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Discussion Starter #1 (Edited)
So by total chance, I came across this today. Meet the Jeep Hurricane Concept.

This was a 2005 concept car from Jeep that features TWO Hemi engines, one in the front, and one in the rear. Not unlike two electric motors...sound familiar?

Anyways, the Jeep used a four-wheel steering system to turn both front wheels in towards the front of the car, and both rear wheels in towards the back of the car. Then using some special differentials connected to the two engines, the wheels began to spin and move the car in a perfect circle. Jeep called this "Crab Steer."

Unlike Rivian's "Tank Turn," which just has the motors turn opposite directions both front and back without turning the wheels...I think the Hummer may do something close, but with all wheels turned into a perfect circle. It requires FAR less power to do this, as Rivian's system really only works on loose dirt or sand, where wheel resistance is low.

Check out the article, and especially the video. Depending on how possible this is to do with 3 electric motors (I assume that the front motor can choose to drive just one of the front wheels, with the two motors in the rear powering each rear wheel independently) ...I really believe this is exactly what Crab Mode is.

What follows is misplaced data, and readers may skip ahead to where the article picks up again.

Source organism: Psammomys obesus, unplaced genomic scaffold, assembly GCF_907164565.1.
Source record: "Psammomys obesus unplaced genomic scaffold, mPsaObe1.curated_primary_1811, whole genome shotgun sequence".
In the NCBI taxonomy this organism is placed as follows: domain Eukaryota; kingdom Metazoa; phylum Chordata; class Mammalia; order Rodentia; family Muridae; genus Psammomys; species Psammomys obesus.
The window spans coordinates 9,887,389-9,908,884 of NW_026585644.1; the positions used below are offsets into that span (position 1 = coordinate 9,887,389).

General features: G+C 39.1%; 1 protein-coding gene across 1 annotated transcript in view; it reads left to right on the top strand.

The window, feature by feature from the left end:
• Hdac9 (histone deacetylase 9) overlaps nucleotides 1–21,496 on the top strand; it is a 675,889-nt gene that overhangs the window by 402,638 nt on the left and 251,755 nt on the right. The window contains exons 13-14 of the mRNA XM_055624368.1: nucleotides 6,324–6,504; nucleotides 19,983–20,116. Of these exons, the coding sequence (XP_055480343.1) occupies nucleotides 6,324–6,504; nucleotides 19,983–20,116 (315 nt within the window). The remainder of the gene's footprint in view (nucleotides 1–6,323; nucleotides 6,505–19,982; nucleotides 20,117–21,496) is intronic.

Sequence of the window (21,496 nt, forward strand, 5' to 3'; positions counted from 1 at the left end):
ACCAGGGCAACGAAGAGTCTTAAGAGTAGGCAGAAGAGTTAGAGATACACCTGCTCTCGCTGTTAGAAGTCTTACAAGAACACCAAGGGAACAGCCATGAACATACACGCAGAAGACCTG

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Discussion Starter #5
That seems way too elaborate for a production model. My guess is that it will be more similar to the Rivian's tank turn.
That's what I thought too, but it's not conventionally possible with the Hummer's current motor setup. Rivian has a motor at each wheel, which is what makes Tank Turn possible. Hummer maxes out at 3 motors. They could theoretically make some kind of differential that splits the torque between the front wheels and sends them different directions when Crab Mode is engaged, but that seems too complex to attempt, especially for an off-roader.

Remember, the Hurricane system is complex because it uses gas engines...the entire system becomes much more plausible with electric motors. You can essentially cut out everything in that image between the engines. It's all direct placement, motor to wheel, not motor, to transmission, to differential one, to differential two, to wheel hub, etc.

The only reason I mentioned this was because it fits with something a journalist said at the March EV event GM had - he said it looked capable of 4 wheel steering, and the wheel wells were huge. That sounds like they're leaving open room for high-degree turning at all 4 wheels. Guess we'll have to wait and see tomorrow!
 
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